It’s very unlikely I or anyone else will be travelling much this summer (I’ve not been more than a mile away from home for months now), so I thought I’d sort out and post some old travel photos. Here’s Roskilde from 2015. I posted photos of Copenhagen and Malmö at the time (you can see them here and here), but I forgot to do these ones.
If you study Latin in the UK, there’s a very good chance you will use the Cambridge Latin books from the 1970s. Although they’re forty years old, they’re still in print (and also on the Apple Store), and have a special place in people’s hearts.
Scanning more vintage books – this time a history of costume book that my mum won as a school prize in the 60s. The illustrations are lovely, but the pages are yellowed and stained, so I did some clean up in Photoshop.
I found this book in a charity shop. It’s a practical guide to alternative living in London from 1969/70 covering a wide range of topics from rent laws, to sexuality, drugs and communes to join. This is the first edition, there were yearly updates throughout the 70s.
When clearing out my grandparents’ house a couple of years ago I found seven packets of these 60s tourist slides of various places around the Mediterranean. I’ve been scanning and restoring them. First up, these from Herculaneum.
Herculaneum is a smaller coastal town near Pompeii that was also destroyed by the volcano. It’s not as well known, but there are some magnificent villas there in a similar but smaller archaeological park to the one you can visit at Pompeii.
On my way back from the Tyrol, I stayed in Munich en route to the airport, and visited the Dachau concentration camp museum- it was the first Nazi concentration camp and served as a template for many of the others…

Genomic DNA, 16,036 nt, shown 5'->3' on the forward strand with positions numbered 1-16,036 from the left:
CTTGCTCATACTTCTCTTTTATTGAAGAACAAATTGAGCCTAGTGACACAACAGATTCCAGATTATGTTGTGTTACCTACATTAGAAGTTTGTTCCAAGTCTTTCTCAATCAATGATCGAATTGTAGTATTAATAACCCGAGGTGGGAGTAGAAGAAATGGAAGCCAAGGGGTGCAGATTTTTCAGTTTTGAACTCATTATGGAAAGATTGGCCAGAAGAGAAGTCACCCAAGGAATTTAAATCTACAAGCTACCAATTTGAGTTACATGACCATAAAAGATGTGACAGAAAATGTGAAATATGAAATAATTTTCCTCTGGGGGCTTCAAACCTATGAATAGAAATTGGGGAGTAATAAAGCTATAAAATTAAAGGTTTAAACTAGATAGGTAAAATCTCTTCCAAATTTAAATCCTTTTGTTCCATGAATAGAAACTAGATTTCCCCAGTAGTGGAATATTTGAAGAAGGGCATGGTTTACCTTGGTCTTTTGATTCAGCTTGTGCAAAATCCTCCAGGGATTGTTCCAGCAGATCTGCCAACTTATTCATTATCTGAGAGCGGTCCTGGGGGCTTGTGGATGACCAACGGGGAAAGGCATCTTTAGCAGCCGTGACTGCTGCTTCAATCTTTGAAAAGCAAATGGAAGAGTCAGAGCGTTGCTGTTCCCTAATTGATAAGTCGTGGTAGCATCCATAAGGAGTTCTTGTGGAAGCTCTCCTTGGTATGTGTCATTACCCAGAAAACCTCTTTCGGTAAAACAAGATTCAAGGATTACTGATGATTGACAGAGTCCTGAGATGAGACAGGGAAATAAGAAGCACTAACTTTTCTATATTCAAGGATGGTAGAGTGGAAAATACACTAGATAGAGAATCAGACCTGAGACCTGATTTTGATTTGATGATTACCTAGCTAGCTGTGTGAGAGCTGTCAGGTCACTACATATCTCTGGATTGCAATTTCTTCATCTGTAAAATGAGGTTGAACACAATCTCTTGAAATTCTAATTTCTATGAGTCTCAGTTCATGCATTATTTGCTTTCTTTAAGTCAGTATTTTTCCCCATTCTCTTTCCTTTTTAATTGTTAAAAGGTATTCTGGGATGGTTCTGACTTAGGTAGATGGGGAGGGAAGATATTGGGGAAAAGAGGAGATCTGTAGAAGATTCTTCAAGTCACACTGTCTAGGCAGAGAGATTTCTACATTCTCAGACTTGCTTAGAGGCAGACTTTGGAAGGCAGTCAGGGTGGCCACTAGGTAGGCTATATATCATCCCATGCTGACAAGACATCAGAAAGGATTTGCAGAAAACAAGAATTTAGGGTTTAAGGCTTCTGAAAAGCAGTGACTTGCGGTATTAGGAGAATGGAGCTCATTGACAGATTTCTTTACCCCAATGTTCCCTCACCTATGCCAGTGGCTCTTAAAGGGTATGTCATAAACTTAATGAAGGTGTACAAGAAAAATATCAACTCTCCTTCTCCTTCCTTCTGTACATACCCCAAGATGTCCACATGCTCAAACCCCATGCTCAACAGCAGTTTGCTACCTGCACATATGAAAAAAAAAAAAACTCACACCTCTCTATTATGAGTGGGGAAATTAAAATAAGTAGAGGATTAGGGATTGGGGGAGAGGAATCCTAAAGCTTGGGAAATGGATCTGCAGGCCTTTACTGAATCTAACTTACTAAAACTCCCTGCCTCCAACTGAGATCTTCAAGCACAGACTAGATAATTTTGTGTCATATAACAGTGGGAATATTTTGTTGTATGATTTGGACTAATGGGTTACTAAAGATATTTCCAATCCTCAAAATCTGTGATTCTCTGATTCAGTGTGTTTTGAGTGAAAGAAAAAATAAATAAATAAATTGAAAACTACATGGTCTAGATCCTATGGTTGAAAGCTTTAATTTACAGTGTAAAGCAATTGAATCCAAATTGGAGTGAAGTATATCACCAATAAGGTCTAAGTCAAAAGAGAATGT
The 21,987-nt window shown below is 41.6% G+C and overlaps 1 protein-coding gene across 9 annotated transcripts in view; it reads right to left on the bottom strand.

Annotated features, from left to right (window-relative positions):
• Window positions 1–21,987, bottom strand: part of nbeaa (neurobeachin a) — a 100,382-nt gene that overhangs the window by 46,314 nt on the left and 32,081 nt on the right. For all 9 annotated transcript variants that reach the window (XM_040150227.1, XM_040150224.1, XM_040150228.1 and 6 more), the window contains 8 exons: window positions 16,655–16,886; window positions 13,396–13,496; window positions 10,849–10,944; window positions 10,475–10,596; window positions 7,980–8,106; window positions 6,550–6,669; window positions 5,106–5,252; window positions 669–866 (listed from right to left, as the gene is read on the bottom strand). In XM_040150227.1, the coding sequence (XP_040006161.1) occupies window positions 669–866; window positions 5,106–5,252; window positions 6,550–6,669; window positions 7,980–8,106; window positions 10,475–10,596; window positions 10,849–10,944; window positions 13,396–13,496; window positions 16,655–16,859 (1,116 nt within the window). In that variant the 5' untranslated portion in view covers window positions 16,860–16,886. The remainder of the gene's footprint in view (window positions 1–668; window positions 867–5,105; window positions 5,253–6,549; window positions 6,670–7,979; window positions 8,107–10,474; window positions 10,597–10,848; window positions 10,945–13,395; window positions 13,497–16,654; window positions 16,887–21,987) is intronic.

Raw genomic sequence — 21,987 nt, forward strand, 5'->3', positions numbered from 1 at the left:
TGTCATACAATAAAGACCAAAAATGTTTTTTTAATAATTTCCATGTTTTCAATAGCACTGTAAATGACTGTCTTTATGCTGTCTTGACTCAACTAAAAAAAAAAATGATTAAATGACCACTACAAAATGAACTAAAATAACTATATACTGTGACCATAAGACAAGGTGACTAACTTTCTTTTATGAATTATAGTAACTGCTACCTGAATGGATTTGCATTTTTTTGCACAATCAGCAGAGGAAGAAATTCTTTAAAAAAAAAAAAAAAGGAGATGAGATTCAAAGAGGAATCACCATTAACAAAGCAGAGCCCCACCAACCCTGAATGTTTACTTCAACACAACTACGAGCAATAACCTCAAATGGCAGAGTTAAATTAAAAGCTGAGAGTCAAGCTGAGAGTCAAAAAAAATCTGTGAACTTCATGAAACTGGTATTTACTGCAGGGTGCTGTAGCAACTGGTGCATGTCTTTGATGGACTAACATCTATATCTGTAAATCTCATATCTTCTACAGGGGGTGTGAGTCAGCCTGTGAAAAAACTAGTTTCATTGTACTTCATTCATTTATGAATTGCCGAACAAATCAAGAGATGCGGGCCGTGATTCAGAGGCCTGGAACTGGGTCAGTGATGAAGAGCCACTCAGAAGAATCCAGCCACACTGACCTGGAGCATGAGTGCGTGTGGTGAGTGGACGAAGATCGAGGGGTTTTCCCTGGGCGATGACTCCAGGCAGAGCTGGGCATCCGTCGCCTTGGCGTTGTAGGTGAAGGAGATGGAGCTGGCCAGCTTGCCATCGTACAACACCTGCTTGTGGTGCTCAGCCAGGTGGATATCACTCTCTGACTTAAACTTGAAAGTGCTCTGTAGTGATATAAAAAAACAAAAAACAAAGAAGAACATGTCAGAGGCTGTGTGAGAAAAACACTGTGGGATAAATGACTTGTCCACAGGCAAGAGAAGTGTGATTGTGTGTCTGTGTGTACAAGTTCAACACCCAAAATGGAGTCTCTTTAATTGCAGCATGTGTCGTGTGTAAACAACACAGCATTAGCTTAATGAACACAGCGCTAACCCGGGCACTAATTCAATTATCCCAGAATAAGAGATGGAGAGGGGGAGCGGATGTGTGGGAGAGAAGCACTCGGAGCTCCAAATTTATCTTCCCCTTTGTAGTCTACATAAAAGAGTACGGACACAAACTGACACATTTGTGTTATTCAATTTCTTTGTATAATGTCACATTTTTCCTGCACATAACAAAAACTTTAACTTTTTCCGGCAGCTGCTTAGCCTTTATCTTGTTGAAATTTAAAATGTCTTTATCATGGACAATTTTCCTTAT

Here’s some more old sketchbook pages I scanned, this time from the British Museum.
My university library had a massive stack of printing industry annuals from the 1890s through to the 20s. I always enjoyed looking through them because the illustrations and articles they chose to showcase new printing technologies were often really odd, and were good to photocopy for collages and zines. Next to them on the shelf was a strange little book called Professor Knatschke. It’s a comedy book written and illustrated in 1912 by Alsatian satirist Jean-Jacques Waltz, aka Hansi, about a clueless German professor and his daughter’s trip to Paris, mocking both the French and the Germans (but mostly the Germans) in a more innocent pre-WW1 pre-Nazi era. I always really liked the illustrations (and Elsa K’s obsession with making gifts embroidered with “inspiring” mottoes) , and now it’s available free online as a copyright-free ebook.